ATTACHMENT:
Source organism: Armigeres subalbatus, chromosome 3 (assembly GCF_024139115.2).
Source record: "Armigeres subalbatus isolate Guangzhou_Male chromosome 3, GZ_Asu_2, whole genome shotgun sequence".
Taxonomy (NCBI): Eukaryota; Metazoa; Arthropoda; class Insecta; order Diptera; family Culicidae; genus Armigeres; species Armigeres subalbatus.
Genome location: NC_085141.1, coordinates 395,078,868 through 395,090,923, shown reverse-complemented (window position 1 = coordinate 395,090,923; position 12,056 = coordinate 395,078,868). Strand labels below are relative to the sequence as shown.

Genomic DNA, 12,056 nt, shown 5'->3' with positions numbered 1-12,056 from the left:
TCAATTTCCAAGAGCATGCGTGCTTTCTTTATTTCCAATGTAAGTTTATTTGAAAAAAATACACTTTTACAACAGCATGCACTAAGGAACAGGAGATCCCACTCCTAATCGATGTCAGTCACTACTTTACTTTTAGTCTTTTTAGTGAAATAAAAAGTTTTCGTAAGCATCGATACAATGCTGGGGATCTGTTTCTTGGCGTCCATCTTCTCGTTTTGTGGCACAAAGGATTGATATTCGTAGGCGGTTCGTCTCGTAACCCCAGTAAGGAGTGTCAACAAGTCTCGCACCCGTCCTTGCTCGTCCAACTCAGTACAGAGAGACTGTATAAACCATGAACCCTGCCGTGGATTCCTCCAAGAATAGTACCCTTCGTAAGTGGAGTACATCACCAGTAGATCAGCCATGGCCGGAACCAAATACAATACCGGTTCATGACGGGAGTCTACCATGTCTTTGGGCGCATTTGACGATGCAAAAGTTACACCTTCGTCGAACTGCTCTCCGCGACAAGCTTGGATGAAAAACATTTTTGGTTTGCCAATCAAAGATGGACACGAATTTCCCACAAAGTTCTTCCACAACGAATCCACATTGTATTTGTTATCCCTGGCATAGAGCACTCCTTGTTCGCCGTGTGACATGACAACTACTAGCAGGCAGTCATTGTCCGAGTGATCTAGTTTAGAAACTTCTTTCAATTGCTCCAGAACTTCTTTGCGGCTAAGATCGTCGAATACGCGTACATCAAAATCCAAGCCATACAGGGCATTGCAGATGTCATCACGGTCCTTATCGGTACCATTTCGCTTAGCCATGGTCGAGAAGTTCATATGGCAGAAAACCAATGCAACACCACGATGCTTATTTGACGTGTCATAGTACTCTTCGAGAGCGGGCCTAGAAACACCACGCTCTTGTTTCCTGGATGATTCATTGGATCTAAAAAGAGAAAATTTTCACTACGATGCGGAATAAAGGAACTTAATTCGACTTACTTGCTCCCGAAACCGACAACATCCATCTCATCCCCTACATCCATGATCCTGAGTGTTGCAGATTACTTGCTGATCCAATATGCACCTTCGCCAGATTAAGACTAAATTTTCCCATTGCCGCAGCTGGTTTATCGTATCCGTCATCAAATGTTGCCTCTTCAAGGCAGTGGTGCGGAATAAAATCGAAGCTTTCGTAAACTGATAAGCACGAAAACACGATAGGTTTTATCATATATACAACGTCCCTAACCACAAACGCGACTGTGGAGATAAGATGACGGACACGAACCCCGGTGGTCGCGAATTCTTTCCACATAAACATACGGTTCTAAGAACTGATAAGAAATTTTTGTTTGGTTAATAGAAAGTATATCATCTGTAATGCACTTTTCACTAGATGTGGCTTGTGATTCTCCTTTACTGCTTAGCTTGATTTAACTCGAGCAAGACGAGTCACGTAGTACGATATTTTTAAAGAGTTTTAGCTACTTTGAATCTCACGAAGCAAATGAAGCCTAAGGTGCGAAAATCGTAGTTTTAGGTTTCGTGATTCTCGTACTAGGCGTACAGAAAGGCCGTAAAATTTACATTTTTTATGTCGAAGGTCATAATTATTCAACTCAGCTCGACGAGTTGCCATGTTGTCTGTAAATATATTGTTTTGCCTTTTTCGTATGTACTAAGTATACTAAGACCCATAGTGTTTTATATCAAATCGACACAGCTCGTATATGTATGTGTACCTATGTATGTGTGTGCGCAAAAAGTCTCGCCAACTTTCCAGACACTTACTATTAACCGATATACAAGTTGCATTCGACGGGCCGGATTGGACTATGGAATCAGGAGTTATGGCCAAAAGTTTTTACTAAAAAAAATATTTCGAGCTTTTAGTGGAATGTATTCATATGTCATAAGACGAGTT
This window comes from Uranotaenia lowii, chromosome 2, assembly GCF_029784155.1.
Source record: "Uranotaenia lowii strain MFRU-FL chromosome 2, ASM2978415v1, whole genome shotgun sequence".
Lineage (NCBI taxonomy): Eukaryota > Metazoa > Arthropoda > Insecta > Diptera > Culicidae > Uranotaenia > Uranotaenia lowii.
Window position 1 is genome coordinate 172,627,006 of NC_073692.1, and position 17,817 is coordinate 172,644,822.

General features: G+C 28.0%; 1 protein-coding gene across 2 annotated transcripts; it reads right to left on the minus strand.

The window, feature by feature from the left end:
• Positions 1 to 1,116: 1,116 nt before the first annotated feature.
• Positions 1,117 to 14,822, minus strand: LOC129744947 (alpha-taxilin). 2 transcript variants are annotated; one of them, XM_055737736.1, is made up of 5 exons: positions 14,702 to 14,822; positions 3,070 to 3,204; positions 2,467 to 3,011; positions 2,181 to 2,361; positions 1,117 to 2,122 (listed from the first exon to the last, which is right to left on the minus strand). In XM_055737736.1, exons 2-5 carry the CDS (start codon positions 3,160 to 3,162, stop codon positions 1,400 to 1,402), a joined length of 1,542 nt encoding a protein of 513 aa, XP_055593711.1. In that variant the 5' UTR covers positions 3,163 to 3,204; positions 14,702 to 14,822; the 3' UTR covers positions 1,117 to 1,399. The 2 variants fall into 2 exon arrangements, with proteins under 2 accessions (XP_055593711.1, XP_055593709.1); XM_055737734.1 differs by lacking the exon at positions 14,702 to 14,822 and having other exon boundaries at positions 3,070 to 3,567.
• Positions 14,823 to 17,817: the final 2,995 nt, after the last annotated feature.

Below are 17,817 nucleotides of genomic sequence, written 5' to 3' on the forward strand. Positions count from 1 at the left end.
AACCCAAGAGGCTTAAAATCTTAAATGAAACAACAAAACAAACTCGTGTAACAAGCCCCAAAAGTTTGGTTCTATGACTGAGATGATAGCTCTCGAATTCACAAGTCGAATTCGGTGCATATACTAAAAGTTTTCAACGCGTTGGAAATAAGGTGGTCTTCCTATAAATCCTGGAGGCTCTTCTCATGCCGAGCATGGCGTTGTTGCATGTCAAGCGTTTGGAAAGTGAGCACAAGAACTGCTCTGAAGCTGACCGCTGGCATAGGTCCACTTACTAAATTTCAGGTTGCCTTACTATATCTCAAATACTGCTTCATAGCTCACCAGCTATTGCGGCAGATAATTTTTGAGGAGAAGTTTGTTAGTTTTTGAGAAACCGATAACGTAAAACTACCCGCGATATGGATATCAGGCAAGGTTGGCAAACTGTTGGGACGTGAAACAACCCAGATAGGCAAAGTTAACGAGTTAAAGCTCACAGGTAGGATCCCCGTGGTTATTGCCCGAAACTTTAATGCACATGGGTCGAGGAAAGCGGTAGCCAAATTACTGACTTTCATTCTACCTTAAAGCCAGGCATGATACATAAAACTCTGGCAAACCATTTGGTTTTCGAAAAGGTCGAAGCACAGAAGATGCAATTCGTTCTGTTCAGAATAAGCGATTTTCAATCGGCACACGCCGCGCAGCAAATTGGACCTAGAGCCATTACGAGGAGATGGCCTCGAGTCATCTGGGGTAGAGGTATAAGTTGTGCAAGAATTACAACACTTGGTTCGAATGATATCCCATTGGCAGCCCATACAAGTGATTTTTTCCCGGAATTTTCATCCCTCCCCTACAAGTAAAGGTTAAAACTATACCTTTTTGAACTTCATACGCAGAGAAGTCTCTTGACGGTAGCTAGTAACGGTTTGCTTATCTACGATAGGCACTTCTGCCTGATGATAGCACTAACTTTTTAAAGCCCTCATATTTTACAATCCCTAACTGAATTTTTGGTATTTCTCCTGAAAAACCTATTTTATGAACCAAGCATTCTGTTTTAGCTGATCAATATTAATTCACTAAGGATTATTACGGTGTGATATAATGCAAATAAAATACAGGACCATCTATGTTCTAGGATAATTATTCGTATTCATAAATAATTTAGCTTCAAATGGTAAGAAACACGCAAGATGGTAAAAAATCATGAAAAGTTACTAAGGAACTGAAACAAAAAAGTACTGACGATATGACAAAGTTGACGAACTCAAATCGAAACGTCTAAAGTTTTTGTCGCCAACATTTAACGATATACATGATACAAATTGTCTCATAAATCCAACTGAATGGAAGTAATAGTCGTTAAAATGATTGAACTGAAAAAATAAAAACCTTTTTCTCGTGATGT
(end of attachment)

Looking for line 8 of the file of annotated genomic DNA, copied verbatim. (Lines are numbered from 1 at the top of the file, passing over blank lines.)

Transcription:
Source record: "Uranotaenia lowii strain MFRU-FL chromosome 2, ASM2978415v1, whole genome shotgun sequence".